Friday, February 07, 2020

The Awesome Twosome is Born

The Story of the Heel Turn of Chief Wahoo McDaniel (Part 3)
Part Three in a Four-Part Series
by Dick Bourne
Mid-Atlantic Gateway

Catch up on the earlier parts of this series:
PART ONE: Wahoo's Black Saturday
PART TWO: The Conspiracy

"Bob Caudle, I think the wrestling world is in for the biggest surprise they have ever seen."   - Tully Blanchard

Even though Wahoo McDaniel was no longer the automatic #1 contender for the NWA World title after being stripped of the U.S. belt, Ric Flair made good on the promise he made in Raleigh's Dorton Arena back in June when the two of them had their memorable confrontation. "You want a title shot," Flair asked? "You got it!"

The match took place in the Convention Center in Myrtle Beach, SC. It was on the same night that Wahoo McDaniel had been notified that the the NWA was stripping him of the United States title and holding up the United States belt.

Fans were still somewhat torn over who they supported in the match. Wahoo still had his share of fans, despite his apparent recent change in attitude. But as the match wore on, fans seemed to firmly settle on the side of the Nature Boy. Wahoo was ferocious in his attack, likely still furious over being stripped of his U.S. title just hours earlier. Flair had been battered by Wahoo's trademark tomahawk chops, and seemed exhausted.

At one point Wahoo had the champion pinned cleanly, but Flair was able to put his foot on the bottom rope to break the count. Tully Blanchard, who was at ringside, came past quickly and knocked Flair's foot off the rope. Referee Tommy Young saw this and immediately disqualified Wahoo for the outside interference of Blanchard.

Wahoo looked very angry at that moment, glaring at Blanchard. His interference had just cost him his shot at Flair's title. Flair was furious as well, and attacked Blanchard and the two of them slugged it out in a wild brawl.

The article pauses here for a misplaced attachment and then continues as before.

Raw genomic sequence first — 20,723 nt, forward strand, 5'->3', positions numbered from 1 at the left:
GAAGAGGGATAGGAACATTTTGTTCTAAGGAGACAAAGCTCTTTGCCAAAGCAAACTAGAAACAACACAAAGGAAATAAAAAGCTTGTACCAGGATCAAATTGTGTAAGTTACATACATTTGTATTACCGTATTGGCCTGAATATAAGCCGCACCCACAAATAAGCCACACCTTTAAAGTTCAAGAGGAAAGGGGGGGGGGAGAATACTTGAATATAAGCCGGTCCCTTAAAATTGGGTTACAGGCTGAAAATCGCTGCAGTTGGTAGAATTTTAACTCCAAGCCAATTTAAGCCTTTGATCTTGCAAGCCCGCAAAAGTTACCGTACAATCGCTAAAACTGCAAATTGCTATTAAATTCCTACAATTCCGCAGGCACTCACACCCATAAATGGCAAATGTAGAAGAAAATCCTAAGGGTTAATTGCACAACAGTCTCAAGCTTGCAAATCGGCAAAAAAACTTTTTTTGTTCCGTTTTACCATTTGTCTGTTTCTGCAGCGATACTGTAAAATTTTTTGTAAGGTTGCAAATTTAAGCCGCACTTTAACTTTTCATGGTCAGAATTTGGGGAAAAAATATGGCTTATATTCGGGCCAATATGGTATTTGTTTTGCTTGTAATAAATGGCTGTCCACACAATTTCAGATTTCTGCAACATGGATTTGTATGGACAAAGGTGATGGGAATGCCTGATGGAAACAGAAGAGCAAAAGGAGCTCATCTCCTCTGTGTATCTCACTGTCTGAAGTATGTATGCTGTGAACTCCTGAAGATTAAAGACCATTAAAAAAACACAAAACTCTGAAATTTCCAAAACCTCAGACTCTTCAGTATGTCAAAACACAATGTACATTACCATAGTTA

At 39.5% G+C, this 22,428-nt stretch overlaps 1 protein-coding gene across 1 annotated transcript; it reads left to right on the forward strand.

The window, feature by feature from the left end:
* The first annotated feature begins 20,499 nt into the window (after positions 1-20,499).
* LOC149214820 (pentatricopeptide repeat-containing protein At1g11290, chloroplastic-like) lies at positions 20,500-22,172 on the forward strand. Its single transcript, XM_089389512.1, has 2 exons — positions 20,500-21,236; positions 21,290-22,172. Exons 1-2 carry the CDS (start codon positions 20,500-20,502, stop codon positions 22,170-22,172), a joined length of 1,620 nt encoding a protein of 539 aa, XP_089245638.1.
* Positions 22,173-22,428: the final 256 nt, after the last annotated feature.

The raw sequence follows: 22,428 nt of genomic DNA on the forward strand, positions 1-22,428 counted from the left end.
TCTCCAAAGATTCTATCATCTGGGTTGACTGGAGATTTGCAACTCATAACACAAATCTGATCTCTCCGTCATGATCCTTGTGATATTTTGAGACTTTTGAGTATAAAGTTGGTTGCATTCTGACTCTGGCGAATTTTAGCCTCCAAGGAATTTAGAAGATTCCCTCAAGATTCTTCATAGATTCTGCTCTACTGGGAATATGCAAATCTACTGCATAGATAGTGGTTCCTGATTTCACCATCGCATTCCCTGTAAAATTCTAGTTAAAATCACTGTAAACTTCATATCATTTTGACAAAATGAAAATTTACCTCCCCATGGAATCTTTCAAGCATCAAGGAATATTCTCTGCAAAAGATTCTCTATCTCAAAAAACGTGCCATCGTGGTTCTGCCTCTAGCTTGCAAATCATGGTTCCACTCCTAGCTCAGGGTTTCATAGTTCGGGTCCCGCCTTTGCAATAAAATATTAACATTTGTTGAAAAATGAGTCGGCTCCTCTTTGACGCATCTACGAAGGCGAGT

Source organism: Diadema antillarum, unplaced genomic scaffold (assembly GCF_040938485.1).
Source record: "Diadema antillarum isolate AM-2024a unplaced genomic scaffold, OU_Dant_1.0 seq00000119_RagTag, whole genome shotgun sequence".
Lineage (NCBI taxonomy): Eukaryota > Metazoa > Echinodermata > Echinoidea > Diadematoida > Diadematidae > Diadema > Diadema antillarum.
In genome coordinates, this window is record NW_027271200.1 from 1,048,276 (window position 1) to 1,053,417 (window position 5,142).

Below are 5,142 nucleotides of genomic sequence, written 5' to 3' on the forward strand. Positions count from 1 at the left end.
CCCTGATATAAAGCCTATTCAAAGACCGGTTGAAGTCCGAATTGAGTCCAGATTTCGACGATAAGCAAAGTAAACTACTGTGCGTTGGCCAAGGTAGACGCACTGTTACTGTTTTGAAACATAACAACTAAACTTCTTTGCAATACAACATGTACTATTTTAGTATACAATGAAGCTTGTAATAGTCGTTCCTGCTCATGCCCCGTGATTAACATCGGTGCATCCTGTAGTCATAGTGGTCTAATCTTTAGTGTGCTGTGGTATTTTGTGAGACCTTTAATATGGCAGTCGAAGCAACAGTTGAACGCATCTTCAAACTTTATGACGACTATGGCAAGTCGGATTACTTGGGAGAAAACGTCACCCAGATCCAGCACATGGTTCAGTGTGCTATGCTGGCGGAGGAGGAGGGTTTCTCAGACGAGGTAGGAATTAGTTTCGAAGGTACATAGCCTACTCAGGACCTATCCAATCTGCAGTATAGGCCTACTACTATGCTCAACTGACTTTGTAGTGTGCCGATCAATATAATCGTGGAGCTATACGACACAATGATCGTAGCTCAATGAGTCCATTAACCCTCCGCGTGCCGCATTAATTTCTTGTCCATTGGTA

For several moments, Wahoo stood aside and just watched as the two went at it, similar in some ways to when he stood back and let Flair and Blanchard fight that night on the TV stage in Raleigh. Fans screamed at Wahoo to go over and help Flair. But just as it appeared Flair might be gaining the advantage, pummeling Blanchard in the corner, Wahoo walked over, paused for a brief moment, and then grabbed Flair's arms from behind.

Fans were shocked. It was one thing when Wahoo hadn't taken sides in the earlier disputes between Blanchard and Flair. It was another thing all together to actually see Wahoo helping Blanchard against Flair.

Wahoo held Flair as Blanchard removed a shoe and blasted Flair with the heel, knocking him to the mat. He then tossed the shoe to Wahoo, grabbed Flair, and held him as Wahoo continuously whacked Flair with the shoe, too. The blows opened Flair up, and he was soon a bloody mess. Fans were furious that Wahoo had now aligned himself with the hated Tully Blanchard.

Dusty Rhodes and Bob Caudle reviewed the tape of the match on TV the next week, and Dusty observed how Wahoo had turned to the dark side. "It's clear to me now, Chief," Dusty said, "that you ain't nothing but a yellow, no good, rotten dog!"

At first, in the weeks that followed, Wahoo and Tully didn't make much out of their new association, neither one making much of a big deal out of it. They hadn't appeared together in interviews yet. But there was no denying that where you saw one, the other was close by.

There were increasing indicators of their growing affection and respect for each other. Tully pointed out how Wahoo was one of the toughest men he had ever been in the ring with, and what a great pro-football player he was in the NFL. Wahoo bragged about Tully being a star quarterback at West texas State, a breeding ground for great champions.